Daily Archives: October 1, 1991

The Garden

Derek Jarman’s lyrical visionary 1990 moviemade after he tested HIV positive and before he made his highly political version of Marlowe’s Edward IIalternates views of himself sleeping and dreaming and his seaside home and garden with enigmatic and apocalyptic images of the life of Jesus, the state-endorsed persecution of homosexuals (among other horrors of post-Thatcher England), and diverse fancies and fantasies that often combine these themes. Deftly mixing video and film shot with different stocks and in various gauges, this kaleidoscopic reverie also makes room for a mordant restaging of the Think Pink number from Funny Face, many glimpses of children and nature, offscreen recitations of poetry, and such Jarman regulars as actress Tilda Swinton and composer Simon Fisher Turner. For all its virtuosity and beauty (especially apparent in some of the editing patterns), this complex meditation intermittently depends on a fascination with sadomasochism that many viewers won’t share. But even if you find yourselfas I didwaiting out these sequences and bemused by portions of the personal symbolism, you’re likely to be transfixed by much of the rest. (JR) Read more

The Super

A greedy slum landlord (Joe Pesci), whose bigoted father (Vincent Gardenia) is even less compassionate, gets sentenced to house arrest in one of his own ghetto buildings until proper improvements are made, in a comedy directed by Rod Daniel (K-9) from a script by Sam Simon. While no sort of miracle, this movie goes surprisingly far in criticizing the greed and glibness of Reagan-era ghetto landlords, at least by pulling no punches when it comes to showing the squalor that their tenants are forced to live in; and Daniel’s serviceable direction manages to get some good laughs out of Pesci’s hard education and comeuppance. Pesci himself does his utmost to carry this feature on his shoulders, and though his success is hampered in part by a happy ending that seems more compromised than it absolutely needs to be, this is still more plausible as a social critique than the other yuppie self-help movies released about the same time (Regarding Henry, The Doctor, The Fisher King, et al). With Madolyn Smith Osborne and Ruben Blades. (JR) Read more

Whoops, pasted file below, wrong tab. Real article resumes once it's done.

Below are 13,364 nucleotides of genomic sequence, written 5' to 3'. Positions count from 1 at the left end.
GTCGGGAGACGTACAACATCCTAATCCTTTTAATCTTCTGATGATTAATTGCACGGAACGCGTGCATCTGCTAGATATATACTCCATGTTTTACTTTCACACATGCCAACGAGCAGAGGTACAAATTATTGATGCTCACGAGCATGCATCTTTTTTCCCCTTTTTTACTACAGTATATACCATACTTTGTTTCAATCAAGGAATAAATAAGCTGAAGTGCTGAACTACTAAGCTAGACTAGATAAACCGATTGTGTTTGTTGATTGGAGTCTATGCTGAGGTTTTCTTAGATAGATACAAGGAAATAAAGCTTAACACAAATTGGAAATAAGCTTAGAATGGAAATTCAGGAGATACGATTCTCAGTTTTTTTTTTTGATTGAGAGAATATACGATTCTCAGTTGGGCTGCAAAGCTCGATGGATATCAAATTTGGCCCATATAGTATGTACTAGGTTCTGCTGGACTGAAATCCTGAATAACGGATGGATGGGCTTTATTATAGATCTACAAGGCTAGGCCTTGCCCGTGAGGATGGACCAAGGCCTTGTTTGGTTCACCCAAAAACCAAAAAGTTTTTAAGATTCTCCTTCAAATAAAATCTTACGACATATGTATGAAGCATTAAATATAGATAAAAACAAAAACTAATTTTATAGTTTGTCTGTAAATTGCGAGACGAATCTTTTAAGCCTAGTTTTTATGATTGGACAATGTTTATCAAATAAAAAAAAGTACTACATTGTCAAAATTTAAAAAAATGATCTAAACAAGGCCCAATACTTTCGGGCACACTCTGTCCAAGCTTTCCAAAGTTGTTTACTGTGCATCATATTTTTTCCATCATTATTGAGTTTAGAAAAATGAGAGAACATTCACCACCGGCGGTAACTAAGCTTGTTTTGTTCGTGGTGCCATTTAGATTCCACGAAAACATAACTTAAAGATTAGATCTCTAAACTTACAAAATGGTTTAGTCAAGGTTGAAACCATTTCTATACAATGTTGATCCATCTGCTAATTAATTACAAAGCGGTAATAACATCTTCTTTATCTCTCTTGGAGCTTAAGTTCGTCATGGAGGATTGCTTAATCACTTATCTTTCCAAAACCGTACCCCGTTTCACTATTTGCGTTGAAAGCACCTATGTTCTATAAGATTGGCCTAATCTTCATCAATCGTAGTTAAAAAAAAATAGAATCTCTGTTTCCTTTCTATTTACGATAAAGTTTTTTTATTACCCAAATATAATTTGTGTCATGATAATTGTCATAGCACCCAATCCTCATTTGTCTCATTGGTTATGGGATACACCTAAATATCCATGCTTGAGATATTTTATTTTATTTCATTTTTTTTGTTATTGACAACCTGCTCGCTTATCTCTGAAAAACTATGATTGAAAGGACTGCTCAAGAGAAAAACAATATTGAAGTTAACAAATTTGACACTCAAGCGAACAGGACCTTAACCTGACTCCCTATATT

Stepping Out

Liza Minnelli stars in this stilted film adaptation of Richard Harris’s play about a tap dancing class in Buffalo, New York, directed by Lewis Gilbert (Educating Rita, Shirley Valentine) in such a way that the obviousness and staginess of the material are underlined rather than minimized. Neither Minnelli nor the supporting casther tap dance students (Ellen Greene, Julie Walters, Bill Irwin, Robyn Stevan, Jane Krakowski, Sheila McCarthy, Andrea Martin, and Carol Woods) and rehearsal pianist (Shelley Winters)can be faulted for the flatness of the proceedings, which seems to emerge both from the writing and from a standard Broadway-show premise (professionals pretending to be amateurs pretending to be professionals) that requires a great deal of pizzazz to bring off. Minnelli herself is effective in a couple of dance numbers (despite some underlighting in the first of these), and Peter Matz’s background score is bouncy, but the thinness of the story and characters makes this a hopeless enterprise. (JR) Read more